The shotguns are not just for show either. Throughout the event, the distant sound of gunfire can be heard. This comes from the Shooting Line—the longest in Europe. This year’s Shooting Line, run by E.J. Churchill Gunmakers and Sporting Agency, offered the opportunity for all types of shooting—from competitions to summer shoot-outs to “Have a Go” stands that allowed beginners to learn about gun safety and handling as well as break some targets.

For more-experienced shots there were several clay presentations that imitated wingshooting experiences—both walked up and driven. One of the most popular was The Woodcock Flurry, which featured a 20-bird sequence that was both challenging and lots of fun.

The background pop-pop-pop of the Shooting Line typically continues all day, but by midmorning the events in the main arena are in full flow. This year attendees could watch everything from retrievers working to terriers racing and even gundog parades. The Home International Team Competition—in which retrievers and spaniels go head-to-head in an arena complete with cover crops, jumps and water—was won by Ireland, followed by England, Wales and Scotland. The Euro Challenge, which is a series of tests for retrievers in a simulated shooting environment, was won by Italy, followed by the UK, Netherlands and Belgium.

Part of the charm of The Game Fair is the variety of activities in easy-to-locate venues. For example, the BASC (British Association for Shooting & Conservation) Wild Food Theatre featured experts in the preparation of all types of game—and tastings were encouraged. The Falconry Village showcased the amazing hunting skills of these amazing birds and featured the largest collection of birds of prey in the UK. The Traditional Crafts Village had demonstrations of everything from blacksmithing, beekeeping and net and basket making to willow weaving and even glass blowing. The Fishing Village was one of the most popular spots for aficionados to compete in casting contests, buy new tackle and discuss their passion with various fly-fishing experts. One of the oldest weapons is the bow and arrow, and in the Field Archery area The Stratford Archers shared their skills with any and all who wanted to try this ancient sport.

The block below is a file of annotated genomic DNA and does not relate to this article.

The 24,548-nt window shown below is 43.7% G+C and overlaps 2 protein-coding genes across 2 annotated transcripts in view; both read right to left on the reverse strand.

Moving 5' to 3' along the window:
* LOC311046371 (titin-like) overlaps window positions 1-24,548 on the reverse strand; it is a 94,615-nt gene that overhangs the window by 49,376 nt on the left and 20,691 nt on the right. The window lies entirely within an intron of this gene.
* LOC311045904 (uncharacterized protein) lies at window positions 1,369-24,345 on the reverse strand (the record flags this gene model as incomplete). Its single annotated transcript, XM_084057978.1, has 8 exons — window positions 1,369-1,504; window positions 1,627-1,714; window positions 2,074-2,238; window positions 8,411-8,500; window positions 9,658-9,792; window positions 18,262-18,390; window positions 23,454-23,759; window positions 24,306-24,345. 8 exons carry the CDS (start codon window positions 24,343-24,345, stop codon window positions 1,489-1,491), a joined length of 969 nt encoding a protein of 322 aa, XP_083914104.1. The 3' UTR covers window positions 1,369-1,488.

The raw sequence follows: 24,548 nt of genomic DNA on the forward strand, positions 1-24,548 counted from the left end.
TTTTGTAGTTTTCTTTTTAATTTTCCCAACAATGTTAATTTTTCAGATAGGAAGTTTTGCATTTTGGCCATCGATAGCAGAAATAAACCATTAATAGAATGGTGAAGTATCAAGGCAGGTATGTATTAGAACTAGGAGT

The Shetland Pony Grand National was, for me, a highlight of the Fair. The very competitive Grand National riders are between 9 and 14 years old and must be less than 5 feet tall. The speed of the ponies and skill of the young “jockeys” as they race over miniature steeplechase fences are something to behold.

The Royal Family, especially Queen Elizabeth, has always had a love of outdoor pursuits and a long relationship with The Game Fair. The Queen attended the inaugural Game Fair, in 1958, and Princess Anne was an honored visitor this year on the first day.

The Game Fair would not happen without the volunteers from many outdoor associations, including the BASC, Country Landowners Association, Country Alliance, Clay Pigeon Shooting Association, Gun Trade Association, Game & Wildlife Conservation Trust and The Kennel Club.

Keep in mind that my brief description cannot begin to cover the size and scope of this extraordinary outdoor sporting event. It is widely acknowledged as the “best of the best” of country events—recognized as such by the long list of exhibitors and exceptionally large number of attendees and evidenced by the atmosphere of friendship and bonhomie among those who travel from so many countries to participate. This is a spectacle that should be at the top of the bucket list for every outdoor enthusiast.

Next year’s event will again be held at Ragley Hall from July 28 to 30.